At 0.8 miles, you reach the trail intersection that forms the loop portion of this hike.  The Locust Gap Trail going straight will be our return route, so you should turn right and continue climbing on the Blue Suck Falls Trail.  The forest at this elevation is beautiful, mature forest with some tall maple, beech, oak, and hickory trees.  Some benches made of rocks make for interesting places to sit and rest on the climb.
Stone bench beside trail
            After a little more climbing, you reach the top end of the trail relocation.  Next comes a short flatter section where the trail treads right beside the cascading creek to your right.  Some mountain laurel begins to appear beside the trail here.
            The trail leaves the creekbank and begins the first steep section of the climb.  This section takes you to the base of Blue Suck Falls, the scenic waterfall that gives this trail its name.  A low to moderate volume of water falls in several segments including a couple of waterslides.  The area around the falls is rather rocky, but algae lives on the waterslides, and small trees manage to eek out an existence among the rocks.  A bench at the base of the falls allows you to stop and rest while observing the falling water.
Blue Suck Falls
            At the base of the falls, the trail crosses the creek on a footlog and then reverses courses to head for the rim of Blue Suck Hollow through a dense area of rhododendron.  At 1.2 miles, you reach the first overlook.  This overlook gives a nice view of Beard Mountain through a gap in the beech-maple forest.
            From the overlook, the trail curves left and continues climbing, soon to reach an intersection with the Pine Tree Trail.  The yellow-blazed Pine Tree Trail continues straight, so you need to turn left to remain on the Blue Suck Falls Trail.  For the next 0.7 miles the trail ascends several moderate to steep switchbacks through a dense mountain laurel thicket.  Some of these switchbacks offer nice additional views to the south and east.  Blue Suck Falls can still be heard in the hollow to your left, but no additional views of the waterfall can be had.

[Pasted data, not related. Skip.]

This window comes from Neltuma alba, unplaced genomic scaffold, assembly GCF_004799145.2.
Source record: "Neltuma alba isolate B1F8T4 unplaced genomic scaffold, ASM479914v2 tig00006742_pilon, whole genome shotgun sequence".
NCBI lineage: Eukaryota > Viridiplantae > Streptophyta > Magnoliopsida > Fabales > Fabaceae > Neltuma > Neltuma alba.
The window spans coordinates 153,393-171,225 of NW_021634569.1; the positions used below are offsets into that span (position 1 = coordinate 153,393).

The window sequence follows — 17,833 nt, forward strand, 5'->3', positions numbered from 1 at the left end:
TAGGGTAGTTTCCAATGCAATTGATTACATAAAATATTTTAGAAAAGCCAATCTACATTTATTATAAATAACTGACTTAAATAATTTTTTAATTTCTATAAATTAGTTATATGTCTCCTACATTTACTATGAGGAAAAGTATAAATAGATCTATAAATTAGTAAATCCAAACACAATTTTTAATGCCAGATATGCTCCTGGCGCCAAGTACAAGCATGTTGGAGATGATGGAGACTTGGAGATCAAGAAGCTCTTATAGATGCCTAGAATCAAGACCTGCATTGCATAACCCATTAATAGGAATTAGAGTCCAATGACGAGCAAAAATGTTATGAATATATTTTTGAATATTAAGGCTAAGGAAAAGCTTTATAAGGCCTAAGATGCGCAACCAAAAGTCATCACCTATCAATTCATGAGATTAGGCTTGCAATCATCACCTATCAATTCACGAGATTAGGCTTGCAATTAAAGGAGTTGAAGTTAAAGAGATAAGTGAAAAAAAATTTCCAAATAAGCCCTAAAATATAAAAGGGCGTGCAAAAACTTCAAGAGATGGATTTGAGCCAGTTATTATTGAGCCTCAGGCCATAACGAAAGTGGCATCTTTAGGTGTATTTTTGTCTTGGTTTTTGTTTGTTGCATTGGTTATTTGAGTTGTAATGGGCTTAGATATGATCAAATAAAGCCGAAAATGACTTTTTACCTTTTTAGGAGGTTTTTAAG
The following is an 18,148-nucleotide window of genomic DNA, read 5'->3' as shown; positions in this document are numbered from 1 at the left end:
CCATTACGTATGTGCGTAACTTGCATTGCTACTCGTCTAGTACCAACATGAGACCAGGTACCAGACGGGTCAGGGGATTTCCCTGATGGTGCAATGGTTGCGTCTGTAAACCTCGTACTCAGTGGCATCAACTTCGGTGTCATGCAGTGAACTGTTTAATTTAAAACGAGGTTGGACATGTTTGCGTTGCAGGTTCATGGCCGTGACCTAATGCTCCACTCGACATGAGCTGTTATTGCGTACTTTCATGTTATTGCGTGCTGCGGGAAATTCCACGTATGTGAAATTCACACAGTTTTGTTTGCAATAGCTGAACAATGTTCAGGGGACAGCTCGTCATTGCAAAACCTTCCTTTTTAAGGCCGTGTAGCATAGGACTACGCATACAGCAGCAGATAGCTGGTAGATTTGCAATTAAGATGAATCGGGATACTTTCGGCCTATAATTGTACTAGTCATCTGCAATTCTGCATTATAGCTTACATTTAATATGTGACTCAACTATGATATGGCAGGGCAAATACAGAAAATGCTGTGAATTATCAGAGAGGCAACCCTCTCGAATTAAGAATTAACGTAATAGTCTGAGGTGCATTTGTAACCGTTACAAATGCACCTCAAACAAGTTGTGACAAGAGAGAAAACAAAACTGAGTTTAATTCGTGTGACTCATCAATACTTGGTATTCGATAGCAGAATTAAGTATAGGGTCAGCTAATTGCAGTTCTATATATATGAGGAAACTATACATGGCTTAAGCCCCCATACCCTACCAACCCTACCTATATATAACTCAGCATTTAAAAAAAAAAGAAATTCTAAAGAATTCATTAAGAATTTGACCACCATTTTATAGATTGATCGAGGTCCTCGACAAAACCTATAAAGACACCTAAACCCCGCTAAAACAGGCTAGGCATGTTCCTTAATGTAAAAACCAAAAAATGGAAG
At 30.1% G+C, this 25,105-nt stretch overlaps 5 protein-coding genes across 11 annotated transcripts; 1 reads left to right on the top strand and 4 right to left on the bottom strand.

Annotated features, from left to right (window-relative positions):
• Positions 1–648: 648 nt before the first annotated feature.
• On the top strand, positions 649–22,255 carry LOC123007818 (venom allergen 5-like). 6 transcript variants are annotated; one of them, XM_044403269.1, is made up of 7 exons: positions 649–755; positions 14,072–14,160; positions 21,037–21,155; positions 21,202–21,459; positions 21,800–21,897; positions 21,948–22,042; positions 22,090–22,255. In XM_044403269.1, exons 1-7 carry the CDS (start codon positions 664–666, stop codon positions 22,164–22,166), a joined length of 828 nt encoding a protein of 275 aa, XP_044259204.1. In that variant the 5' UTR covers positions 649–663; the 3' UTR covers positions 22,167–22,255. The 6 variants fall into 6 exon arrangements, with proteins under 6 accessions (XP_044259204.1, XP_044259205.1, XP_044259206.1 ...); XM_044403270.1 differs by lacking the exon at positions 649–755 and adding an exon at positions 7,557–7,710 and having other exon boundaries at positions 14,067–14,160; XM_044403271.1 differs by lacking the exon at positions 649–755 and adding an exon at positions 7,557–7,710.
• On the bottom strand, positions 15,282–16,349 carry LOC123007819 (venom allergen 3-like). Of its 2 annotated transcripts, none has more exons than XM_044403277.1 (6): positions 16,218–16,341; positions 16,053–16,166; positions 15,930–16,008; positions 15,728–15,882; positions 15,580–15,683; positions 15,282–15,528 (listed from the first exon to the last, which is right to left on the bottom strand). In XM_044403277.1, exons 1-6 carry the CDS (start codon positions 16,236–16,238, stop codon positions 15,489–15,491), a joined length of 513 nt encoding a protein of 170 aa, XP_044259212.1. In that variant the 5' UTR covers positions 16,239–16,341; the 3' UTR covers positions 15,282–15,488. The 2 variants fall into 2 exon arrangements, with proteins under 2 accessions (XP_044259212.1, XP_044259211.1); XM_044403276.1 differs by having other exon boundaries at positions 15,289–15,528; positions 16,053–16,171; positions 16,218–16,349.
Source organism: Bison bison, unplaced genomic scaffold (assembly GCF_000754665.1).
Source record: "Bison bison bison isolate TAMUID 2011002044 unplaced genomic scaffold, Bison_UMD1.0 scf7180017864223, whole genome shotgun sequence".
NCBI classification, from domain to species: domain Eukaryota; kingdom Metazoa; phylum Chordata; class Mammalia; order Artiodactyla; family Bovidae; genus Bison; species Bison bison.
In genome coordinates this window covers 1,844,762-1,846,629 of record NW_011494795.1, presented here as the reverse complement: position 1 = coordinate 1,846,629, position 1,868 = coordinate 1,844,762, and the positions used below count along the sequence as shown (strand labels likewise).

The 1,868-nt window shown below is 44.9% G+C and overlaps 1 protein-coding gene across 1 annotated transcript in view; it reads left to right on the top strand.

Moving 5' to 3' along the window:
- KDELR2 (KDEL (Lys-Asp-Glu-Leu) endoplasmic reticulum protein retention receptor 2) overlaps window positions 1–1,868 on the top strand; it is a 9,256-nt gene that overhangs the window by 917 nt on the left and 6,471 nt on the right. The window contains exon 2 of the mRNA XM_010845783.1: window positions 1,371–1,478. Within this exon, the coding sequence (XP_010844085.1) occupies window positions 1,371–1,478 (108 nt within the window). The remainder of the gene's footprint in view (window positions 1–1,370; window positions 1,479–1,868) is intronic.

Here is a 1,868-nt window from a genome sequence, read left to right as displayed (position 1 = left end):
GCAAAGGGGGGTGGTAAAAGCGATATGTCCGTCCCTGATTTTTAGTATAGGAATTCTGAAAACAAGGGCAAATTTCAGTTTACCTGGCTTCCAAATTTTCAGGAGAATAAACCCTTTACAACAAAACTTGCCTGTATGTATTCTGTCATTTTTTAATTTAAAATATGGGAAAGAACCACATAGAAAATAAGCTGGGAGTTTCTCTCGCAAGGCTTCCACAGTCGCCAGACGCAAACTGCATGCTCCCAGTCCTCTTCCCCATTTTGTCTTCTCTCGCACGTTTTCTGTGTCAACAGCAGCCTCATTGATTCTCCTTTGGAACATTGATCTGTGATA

Climbing through mountain laurel
            2.1 miles from the trailhead, you reach the short spur trail to Lookout Rock, which exits to the right.  The brown sign attached to a wooden post that announces this trail may be partially hidden by mountain laurel.  Although it would be possible with minimal skill, you do not have to climb Lookout Rock to get a nice view of Beards Mountain as it stretches to the north.  Lookout Rock is also a nice place to rest about 2/3 of the way up Middle Mountain.
Spur trail to Lookout Rock
            Past Lookout Rock, the trail continues climbing on still more switchbacks.  The mountain laurel that was so dense at the lower elevations behind you is now replaced by more open forest characterized by young trees and low understory.  At 2.5 miles, you top the last switchback, but the trail continues climbing moderately as it turns southwest by cutting into a very steep hillside.  The summit of Middle Mountain is visible through the trees uphill to your right.  An enterprising bird had built her nest right into the hillside beside the trail.
Bird nest beside trail
            At 2.95 miles, the yellow-blazed Tuscarora Overlook Trail exits left at a soft angle, heading downhill.  To continue the loop, head down the Tuscarora Overlook Trail.  Note that continuing straight on the Blue Suck Falls Trail another 300 feet (gaining another 40 feet of elevation) will lead you to the summit of Middle Mountain where the Blue Suck Falls Trail ends at the Middle Mountain Trail.  The dense young forest here precludes any views, so there is really nothing to see at the summit except a trail intersection.  The only thing you will gain is the satisfaction of having reached the top of Middle Mountain.